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MAROON Oct.Hl. 1980 I.ovola InivcrsUv, New Orleans \iJ.5B. Xo.B Mystery memo baffles Loyola By STEVE SCHULKENS University officials are puzzled and concerned about what appears to be an anti-Jesuit movement which allegedly misused university stationery and Loyola's alumni mailing list. The campaign sent anonymous newsletters, called "Moving Up," enclosed in engraved "Office of the President" envelopes or interdepartmental envelopes to Loyola faculty and staff members. The two-page memo reads, "We are a movement of faculty and staff members of the Jesuit controlled Loyola University whose purpose is to attain social justice in employment and personnel policies and practices. Many of us are hurt emotionally by the insulting and demeaning treatment that we receive in our daily work routine." Loyola's president, the Rev. James C. Carter, S. J., believes the newsletter is the work of a single individual. "It happened once before, but not this well done. We've never seen one that is such a high class job as this," Carter said. The unsigned newsletter says the movement is in its first step, Twilight. This is "the organizational phase." The memo then details several events "not published elsewhere that we think you should know, to give you a different slant on some news items." The newsletter says that "an abortionist" was named to Loyola's Board of Trustees, Carter was recruited by the CIA, and the Jesuit Fathers urged the Business College to adopt a more socialistic viewpoint in their teachings. "The facts are thrown together with some very vivid imaginations," Carter said. The newsletter also mentions "inadequate salaries for faculty and staff members." Carter said, "It's true we had to play catchup, but why would someone do this after a three-year, 12 percent annual step-up program?" He noted that Loyola's faculty salaries are now up to par with other private universities in the country. Carter defended the university against allegations made in the newsletter, saying that Federal District Judge Robert Collins was appointed to the Board of Trustees before his ruling which declared Louisiana's anti-abortion law unconstitutional. Collins was re-appointed in March 1980. "The U.S. State Department called me prior to mv trin to Fl Salvador in November 1977 and asked me to do whatever I could to get Archbishop Romero and the country's president to speak," Carter said. His El Salvador visit came after that country's consul general in New Orleans met with Carter in June 1977. Carter was disturbed by a threat in El Salvador to execute about 50 Jesuits living there. On adopting a more socialistic standpoint in Jesuit teaching, Carter admits that Jesuits, schooled in philosophy and theology, recommended a less stringent free enterprise education in the College of Business. "There's a grain of truth in every one of these stories, but there are internal contradictions," Carter said. Loyola Security Chief John Ghio started an investigation when the newsletter was distributed Oct. 22. The head of the university post office didn't recall any bulk mail containing presidential envelopes. It's not known where the movement's organizers obtained the engraved stationery. Carter's secretary, Jane Buie, says the president's office hasn't used engraved enveloDes since last summer. ELECTION YEAR brings the usual proliferation of buttons and bumper stickers. For presidential platforms, see pages 6 and 7. (Photo by Mark Botello) Reagan is winner of recent post-debate poll By TOM HARMEYER Ronald Reagan was the choice for president of 50 percent of the students polled by the Maroon following the presidential debate last Tuesday. Of 258 students polled, 86 percent said they would vote in the election. Of those voting, 50 percent chose Reagan while President Carter drew 28.4 percent. John Anderson received 9.5 percent. Less than 1 percent of the voters chose another candidate, while 11.7 percent remained undecided.More than two-thirds of those polled said they had watched the debate. Thirty-three percent of those said the debate affected their choice of candidates. The complete results are as follows: Statue's defect unnoticed and unexplained By ERIC HESS Jesus may sit at the right hand of God, but part of his own left hand is broken. The Jesus statue on Loyola's front lawn bares this defect, but only nine out of 100 students recognized the flaw. Some say it was a fault in the plaster. Others say vandalism, but no one is sure how the statue was damaged. According to a faculty member, the statue has been in this condition for almost five years. The origin of the statue is a mystery. No one knows when or why the statue was placed in front of Marquette. Many Loyola students call this monument "touchdown Jesus," because the position of the statue's arms reminds them of a referee signaling for a touchdown Other students remarked that the raised arms remind them of a goal-post. Maintenance supervisor Robert Cahill stated that he had never noticed the flaw. He also said that if the statue is to be fixed, the university will have to bring in a specialist 1.) Did you watch the presidential debate? Yes - 68.6% No - 31.4% 2.) Whom are you planning to vote for? Anderson Carter Reagan Other Undecided 9.5% 28.4% 50.0% 0.4% 11.7% 3.) Did the debate affect your choice? Yes - 33.3% No - 66.7% The Maroon would like to correct an error in last week's issue. Tonight's law school dance is not open to the public. It is open only to law students.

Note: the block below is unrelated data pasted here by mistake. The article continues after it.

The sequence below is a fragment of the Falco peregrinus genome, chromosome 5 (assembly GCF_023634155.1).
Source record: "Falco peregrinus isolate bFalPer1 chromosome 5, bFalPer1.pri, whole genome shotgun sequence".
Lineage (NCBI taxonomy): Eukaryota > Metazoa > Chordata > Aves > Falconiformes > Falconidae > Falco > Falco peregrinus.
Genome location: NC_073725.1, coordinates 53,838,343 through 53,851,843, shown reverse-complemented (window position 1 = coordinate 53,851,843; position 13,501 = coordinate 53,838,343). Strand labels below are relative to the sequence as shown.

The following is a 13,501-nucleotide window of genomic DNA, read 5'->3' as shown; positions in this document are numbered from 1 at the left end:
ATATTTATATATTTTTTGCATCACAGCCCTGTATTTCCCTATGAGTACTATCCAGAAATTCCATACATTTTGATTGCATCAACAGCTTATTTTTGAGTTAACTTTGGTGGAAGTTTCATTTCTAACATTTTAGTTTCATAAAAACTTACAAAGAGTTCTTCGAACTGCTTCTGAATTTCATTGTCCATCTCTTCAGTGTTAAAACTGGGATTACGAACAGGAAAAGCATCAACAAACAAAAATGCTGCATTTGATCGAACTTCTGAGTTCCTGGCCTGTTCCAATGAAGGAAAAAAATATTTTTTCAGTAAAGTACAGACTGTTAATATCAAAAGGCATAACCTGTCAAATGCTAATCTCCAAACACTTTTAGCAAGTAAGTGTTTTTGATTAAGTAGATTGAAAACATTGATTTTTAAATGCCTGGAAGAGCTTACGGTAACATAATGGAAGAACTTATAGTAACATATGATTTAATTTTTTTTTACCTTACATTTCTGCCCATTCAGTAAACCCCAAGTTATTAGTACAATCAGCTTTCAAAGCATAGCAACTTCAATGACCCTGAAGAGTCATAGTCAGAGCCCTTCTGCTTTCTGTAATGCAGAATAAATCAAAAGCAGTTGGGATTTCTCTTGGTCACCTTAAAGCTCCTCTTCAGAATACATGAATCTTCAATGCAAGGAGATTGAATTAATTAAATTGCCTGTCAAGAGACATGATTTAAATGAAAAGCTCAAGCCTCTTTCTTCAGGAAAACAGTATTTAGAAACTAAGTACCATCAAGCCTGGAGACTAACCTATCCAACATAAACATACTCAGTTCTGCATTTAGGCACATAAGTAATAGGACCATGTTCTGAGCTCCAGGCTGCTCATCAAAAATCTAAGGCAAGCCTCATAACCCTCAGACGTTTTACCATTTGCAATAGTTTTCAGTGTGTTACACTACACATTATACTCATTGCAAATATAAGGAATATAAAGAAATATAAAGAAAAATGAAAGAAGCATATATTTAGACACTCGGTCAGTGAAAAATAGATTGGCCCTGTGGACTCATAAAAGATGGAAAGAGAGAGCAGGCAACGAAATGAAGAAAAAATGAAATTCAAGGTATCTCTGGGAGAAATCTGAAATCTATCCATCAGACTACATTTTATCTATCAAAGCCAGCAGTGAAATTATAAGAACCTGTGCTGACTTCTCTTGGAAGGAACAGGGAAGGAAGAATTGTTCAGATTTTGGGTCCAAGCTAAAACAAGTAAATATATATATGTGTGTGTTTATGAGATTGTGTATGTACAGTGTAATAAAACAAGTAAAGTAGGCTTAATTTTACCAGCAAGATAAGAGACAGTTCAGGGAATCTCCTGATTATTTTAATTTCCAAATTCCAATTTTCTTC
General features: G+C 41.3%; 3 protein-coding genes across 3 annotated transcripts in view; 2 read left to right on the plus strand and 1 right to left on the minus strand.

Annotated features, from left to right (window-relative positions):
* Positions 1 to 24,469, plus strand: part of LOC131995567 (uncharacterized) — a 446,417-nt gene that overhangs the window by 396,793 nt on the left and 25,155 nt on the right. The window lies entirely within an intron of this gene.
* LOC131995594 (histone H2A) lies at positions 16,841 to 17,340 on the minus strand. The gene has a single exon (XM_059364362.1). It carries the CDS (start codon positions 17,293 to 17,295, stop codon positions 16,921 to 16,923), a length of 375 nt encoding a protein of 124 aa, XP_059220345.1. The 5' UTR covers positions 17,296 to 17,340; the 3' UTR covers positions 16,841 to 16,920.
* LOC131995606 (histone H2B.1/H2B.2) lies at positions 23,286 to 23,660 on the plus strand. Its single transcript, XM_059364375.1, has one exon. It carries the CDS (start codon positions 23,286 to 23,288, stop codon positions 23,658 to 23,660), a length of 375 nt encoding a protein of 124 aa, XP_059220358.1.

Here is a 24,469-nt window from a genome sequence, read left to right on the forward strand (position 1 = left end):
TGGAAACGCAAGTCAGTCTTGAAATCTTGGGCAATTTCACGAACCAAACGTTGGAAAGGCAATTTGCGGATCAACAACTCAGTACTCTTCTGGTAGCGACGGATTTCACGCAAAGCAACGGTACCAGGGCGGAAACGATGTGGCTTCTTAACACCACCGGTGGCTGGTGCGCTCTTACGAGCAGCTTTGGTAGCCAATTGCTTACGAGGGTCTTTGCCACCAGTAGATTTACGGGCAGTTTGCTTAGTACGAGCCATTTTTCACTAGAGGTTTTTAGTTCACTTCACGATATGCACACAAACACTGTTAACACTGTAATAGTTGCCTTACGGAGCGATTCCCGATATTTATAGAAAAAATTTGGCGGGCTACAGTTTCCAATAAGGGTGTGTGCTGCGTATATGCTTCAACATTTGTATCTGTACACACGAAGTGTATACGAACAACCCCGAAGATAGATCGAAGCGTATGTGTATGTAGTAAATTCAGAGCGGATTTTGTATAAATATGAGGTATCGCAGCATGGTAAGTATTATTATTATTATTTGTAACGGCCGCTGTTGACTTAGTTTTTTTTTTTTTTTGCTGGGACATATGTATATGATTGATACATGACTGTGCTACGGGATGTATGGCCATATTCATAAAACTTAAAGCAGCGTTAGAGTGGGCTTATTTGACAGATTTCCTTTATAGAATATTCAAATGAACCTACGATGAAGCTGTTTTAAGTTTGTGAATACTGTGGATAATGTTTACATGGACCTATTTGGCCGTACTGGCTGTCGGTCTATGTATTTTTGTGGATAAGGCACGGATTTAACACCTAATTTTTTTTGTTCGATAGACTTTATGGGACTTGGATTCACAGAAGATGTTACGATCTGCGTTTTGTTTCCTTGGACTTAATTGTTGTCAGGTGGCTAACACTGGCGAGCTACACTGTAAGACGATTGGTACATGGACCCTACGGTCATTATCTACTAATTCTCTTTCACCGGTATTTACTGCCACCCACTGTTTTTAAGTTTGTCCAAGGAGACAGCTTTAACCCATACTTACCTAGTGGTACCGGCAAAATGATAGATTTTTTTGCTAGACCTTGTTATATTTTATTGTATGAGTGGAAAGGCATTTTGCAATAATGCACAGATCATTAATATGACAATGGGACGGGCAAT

|Masthead||The Maroon Vol. 58 No. 8|
|Publisher||Loyola University (New Orleans, La.)|
|Coverage||United States; Louisiana; New Orleans;|
|Source||Loyola University New Orleans Special Collections & Archives (http://library.loyno.edu/research/speccoll/) New Orleans, LA|
|Subject||Loyola University (New Orleans, La.)|
|Rights||Digital rights are held by Loyola University New Orleans. Copyright is retained in accordance with U.S. copyright law.|
|Creator||Loyola University (New Orleans, La.)|
|Relation-Is Part Of||http://www.louisianadigitallibrary.org/cdm/search/collection/LOYOLA_UMN|